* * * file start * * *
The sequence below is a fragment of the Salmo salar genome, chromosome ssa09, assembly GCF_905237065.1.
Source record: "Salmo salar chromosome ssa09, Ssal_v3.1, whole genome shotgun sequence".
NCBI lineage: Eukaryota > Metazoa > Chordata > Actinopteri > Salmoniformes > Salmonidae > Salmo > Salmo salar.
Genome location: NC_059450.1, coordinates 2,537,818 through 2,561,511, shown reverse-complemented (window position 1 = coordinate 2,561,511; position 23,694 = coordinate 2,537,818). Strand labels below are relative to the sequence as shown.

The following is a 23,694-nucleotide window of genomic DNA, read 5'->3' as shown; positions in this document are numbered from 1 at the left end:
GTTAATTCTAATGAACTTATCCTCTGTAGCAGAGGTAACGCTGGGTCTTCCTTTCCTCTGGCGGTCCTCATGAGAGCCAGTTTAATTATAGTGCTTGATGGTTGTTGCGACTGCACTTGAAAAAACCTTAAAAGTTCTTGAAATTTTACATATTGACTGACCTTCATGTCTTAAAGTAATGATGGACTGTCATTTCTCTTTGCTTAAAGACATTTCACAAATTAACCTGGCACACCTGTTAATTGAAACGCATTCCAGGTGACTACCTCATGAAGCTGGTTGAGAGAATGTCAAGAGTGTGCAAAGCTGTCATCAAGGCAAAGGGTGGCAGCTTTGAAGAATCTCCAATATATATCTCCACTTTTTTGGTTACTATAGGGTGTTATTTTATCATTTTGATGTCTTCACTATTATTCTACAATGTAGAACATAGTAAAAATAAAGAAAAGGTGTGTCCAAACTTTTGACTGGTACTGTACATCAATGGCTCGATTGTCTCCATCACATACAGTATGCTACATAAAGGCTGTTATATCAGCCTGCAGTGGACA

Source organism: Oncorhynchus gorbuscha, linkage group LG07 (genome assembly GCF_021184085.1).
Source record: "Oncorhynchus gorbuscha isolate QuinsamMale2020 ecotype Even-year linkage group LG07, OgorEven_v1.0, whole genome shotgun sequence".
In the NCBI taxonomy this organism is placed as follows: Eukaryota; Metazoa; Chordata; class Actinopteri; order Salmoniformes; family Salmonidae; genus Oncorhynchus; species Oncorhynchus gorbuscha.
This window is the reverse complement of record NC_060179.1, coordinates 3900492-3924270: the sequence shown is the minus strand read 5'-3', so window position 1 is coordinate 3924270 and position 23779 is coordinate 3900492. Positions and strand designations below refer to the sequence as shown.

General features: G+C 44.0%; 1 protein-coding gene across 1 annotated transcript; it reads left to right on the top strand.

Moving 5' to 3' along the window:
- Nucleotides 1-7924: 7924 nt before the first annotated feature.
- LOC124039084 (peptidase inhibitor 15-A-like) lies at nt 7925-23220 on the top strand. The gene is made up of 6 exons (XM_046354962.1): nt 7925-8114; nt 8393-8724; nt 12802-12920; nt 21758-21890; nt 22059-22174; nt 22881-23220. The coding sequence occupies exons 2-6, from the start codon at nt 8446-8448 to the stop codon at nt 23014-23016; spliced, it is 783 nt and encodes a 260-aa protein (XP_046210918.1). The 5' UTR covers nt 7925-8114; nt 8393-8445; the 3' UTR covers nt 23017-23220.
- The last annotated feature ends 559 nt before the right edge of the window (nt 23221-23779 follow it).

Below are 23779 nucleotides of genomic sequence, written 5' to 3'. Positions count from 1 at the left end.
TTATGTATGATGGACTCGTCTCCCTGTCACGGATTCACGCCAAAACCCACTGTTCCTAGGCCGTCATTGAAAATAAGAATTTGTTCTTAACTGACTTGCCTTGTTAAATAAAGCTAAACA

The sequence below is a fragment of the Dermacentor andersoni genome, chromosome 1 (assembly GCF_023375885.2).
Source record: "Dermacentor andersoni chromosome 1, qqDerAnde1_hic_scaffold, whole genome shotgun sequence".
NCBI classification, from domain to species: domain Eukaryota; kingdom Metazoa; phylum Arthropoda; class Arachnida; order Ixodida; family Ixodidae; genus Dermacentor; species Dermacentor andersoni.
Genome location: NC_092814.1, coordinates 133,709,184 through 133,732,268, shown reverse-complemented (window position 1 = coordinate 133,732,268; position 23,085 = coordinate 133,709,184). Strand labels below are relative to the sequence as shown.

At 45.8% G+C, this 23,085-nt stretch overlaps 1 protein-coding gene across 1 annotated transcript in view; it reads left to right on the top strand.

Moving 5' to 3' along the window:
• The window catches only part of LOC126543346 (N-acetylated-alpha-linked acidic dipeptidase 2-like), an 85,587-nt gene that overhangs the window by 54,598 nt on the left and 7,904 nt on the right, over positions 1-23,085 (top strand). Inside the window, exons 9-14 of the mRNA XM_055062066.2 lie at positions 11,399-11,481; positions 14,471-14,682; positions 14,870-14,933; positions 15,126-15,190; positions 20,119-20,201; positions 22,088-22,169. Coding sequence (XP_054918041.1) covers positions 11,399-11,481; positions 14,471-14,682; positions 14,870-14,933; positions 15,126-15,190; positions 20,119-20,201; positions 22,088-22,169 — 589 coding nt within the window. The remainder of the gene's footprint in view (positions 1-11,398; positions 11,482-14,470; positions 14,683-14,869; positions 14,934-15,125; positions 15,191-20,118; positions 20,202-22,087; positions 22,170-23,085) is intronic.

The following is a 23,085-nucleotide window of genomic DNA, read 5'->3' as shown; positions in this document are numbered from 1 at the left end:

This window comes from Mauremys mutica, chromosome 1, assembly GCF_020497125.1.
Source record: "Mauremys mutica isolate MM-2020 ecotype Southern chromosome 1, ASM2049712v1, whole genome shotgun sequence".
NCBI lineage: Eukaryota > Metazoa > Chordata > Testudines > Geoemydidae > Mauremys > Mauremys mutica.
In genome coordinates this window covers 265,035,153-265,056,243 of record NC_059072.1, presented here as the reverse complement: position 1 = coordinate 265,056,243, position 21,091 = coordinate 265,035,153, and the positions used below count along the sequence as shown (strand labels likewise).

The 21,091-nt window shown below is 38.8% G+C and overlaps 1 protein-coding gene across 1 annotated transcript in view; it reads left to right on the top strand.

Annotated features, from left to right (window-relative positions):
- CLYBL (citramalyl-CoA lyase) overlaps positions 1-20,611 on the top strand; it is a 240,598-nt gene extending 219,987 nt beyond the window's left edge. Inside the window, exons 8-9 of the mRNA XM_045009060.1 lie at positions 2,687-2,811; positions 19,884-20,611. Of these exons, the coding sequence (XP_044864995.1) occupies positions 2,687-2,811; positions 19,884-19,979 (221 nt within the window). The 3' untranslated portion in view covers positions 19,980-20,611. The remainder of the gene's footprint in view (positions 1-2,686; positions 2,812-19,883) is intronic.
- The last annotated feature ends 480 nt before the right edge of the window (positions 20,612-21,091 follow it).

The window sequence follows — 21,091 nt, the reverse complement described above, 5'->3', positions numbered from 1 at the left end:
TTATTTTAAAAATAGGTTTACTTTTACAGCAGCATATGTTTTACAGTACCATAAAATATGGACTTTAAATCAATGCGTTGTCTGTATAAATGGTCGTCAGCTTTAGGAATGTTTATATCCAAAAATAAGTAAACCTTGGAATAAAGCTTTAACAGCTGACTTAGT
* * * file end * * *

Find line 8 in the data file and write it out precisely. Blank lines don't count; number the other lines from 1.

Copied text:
Source record: "Oncorhynchus gorbuscha isolate QuinsamMale2020 ecotype Even-year linkage group LG07, OgorEven_v1.0, whole genome shotgun sequence".